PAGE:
Flesh and Bone (ROT AND RUIN) Paperback – 25 Oct 2012
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Lots of action and generous helpings of blood and gore keep the story moving briskly.
"Zombies have run amok in YA lit, but the standard bearer remains Maberry's straight-ahead, action-drama series that began with "Rot & Ruin "(2010) and "Dust & Decay "(2011)...Waiting for the full reveal in volume four won't be easy."
"The third time s the charm with even more adventure and gore as the series continues."--Kirkus Reviews"
"The third time's the charm with even more adventure--and gore--as the series continues."--Kirkus Reviews
-The third time's the charm with even more adventure--and gore--as the series continues.---Kirkus Reviews --This text refers to an out of print or unavailable edition of this title.
About the Author
Jonathan Maberry is a multiple Bram Stoker Award-winning author, magazine feature writer, playwright, content creator and writing teacher/lecturer. His novels include Ghost Road Blues (winner of the Stoker Award for Best First Novel in 2006), Bad Moon Rising, and Patient Zero. He writes The Black Panther comic for Marvel, as well as a variety of projects involving Wolverine and Spider-Man.
Top customer reviews
The third in Jonathan Maberry's BENNY IMURA QUARTET is a return to form with an action-packed, fast-paced YA story that expands on Benny's world and introduces a new and dangerous threat to everything he knows. As Maberry says in his foreword, this is also a book about grief - both Benny and Nix are dealing with the deaths of those closest to them, which is having consequences for their own relationship and gives the book a solid emotional core. St John is an interesting antagonist, whose background I won't spoil but who represents a very real physical and ideological threat but Mother Rose was less well rounded and I wished there'd been a scene between her and new character Riot to expand on their relationship. That said, it's another dark book, I enjoyed the pace and the ending is such that I will definitely be reading the conclusion.
Fans of Maberry will be delighted to see the introduction of Joe Ledger from his `grown up' books and I liked the way he brought a sense of the wider world to this quartet. His scenes with Lilah (who remains my favourite character) were some of my favourites and I loved the dog. The zombies are even more dangerous in this novel and there's more scientific explanations for what's happened, which I thought gave more credibility to the book.
The mystery surrounding the poison used by reapers went on for too long given how obvious it was but it does set up a gut wrenching ending to take readers into the final book. I also would have liked a bit more of a set up for how the teens set about their search for the jet and I wanted a bit more about Riot who reads to me as being a little too similar to Lilah (and in fact, I'd have loved a scene between them). However these are minor nitpicks and certainly won't stop me from reading the finale.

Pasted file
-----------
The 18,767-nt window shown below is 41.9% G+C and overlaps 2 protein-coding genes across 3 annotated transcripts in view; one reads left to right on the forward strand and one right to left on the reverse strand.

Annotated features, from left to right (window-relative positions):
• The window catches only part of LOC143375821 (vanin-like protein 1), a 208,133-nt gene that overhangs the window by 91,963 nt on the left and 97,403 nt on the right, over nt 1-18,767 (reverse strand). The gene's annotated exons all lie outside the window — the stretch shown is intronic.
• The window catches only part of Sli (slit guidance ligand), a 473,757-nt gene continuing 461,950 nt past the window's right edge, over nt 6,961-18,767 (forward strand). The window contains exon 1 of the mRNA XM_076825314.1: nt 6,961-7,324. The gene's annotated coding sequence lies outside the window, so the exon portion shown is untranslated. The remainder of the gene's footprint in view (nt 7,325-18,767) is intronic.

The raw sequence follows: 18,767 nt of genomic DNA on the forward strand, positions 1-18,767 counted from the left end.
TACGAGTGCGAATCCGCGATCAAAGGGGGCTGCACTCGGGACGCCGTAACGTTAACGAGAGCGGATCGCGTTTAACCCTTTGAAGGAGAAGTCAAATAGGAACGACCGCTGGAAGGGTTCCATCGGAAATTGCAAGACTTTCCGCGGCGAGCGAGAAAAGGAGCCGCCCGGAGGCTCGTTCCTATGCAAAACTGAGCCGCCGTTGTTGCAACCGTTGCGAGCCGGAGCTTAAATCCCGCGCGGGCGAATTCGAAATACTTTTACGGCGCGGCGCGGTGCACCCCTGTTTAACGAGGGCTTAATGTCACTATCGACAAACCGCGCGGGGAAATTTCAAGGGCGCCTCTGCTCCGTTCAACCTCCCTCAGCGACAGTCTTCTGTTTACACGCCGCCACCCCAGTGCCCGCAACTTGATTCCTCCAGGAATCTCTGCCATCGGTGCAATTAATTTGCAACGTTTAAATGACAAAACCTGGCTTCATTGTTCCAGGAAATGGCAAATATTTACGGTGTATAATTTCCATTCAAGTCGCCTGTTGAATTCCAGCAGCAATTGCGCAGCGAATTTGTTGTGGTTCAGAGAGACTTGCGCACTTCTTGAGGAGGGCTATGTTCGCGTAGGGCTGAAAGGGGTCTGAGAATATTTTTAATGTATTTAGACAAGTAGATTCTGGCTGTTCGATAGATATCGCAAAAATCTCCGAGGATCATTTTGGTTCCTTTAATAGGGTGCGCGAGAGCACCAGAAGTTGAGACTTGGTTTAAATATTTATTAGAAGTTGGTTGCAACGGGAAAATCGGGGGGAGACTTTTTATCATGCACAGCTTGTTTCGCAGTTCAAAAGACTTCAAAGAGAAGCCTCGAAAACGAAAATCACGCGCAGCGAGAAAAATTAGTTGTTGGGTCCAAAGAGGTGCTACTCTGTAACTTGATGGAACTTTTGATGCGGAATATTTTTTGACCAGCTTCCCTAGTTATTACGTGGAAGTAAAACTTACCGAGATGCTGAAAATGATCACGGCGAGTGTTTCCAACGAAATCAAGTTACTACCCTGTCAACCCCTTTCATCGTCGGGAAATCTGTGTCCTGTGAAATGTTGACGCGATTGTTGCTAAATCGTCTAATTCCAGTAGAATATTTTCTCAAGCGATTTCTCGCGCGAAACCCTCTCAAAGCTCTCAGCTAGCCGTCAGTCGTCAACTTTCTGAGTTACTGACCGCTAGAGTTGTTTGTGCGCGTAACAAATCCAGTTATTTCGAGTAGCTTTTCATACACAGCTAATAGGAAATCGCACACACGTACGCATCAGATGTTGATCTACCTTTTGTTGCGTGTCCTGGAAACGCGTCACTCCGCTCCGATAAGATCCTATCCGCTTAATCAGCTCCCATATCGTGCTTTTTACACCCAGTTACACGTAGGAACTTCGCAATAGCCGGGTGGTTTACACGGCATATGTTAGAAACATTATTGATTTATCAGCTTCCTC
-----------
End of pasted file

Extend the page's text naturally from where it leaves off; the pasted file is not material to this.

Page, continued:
However, the Benny Imura series has had the opposite effect on me. I enjoyed, but didn't love, Rot and Ruin, and Dust and Decay had me a little more charmed, so I was curious to see where Maberry took things in Flesh and Bone and whether the upward trend would continue.
Flesh and Bone begins shortly after the end of Dust and Decay. Benny, Nix, Chong and Lilah are on the track of the jet they saw flying overhead earlier in the series, determined to find out what is really out in the Rot and Ruin. The action begins straight away as Benny finds himself in a rapidly decaying (yep, I totally went there) situation alone, and the first new character of the series is introduced in rather dramatic fashion.
Introducing a new character halfway through a series can be hit-and-miss because the long-term characters are so much more familiar, but Maberry brings in a completely unexpected character which makes it far more interesting and emotionally compelling.
The Benny Imura series has a familiar theme in pitching the teens (the good guys) against a range of characters who have completely different intentions (the bad guys) and although it could get a little stale having the same formula, Maberry's imagination saves the day. The bad guys in Flesh and Bone stomp all over the previous baddies in the series and are far more frightening than even than those in Dust and Decay. These guys are completely crazy and so far removed from normal human behaviour that I was completely aghast at what they were actually trying to do.
Maberry is very good at developing characters and relationships in the midst of action scenes, and Flesh and Bone is no exception. There are two couples in the awesome foursome, and both are developing along with the characters and the series itself and I love that it all fits together so well. All four are becoming braver and stronger physically, but they also develop emotionally and start to have more insight into themselves and relationships which endeared them to me even more
For fans of Jonathan Maberry there is one awesome thing that happens in Flesh and Bone that was completely unexpected but I totally loved it - and that is one of the characters from his other series pops up as a recurring secondary character.
This series continues to go from strength to strength, growing the 'old' characters and introducing new characters for a fresh perspective - I'm going to be very sad to say goodbye to Benny and the gang.
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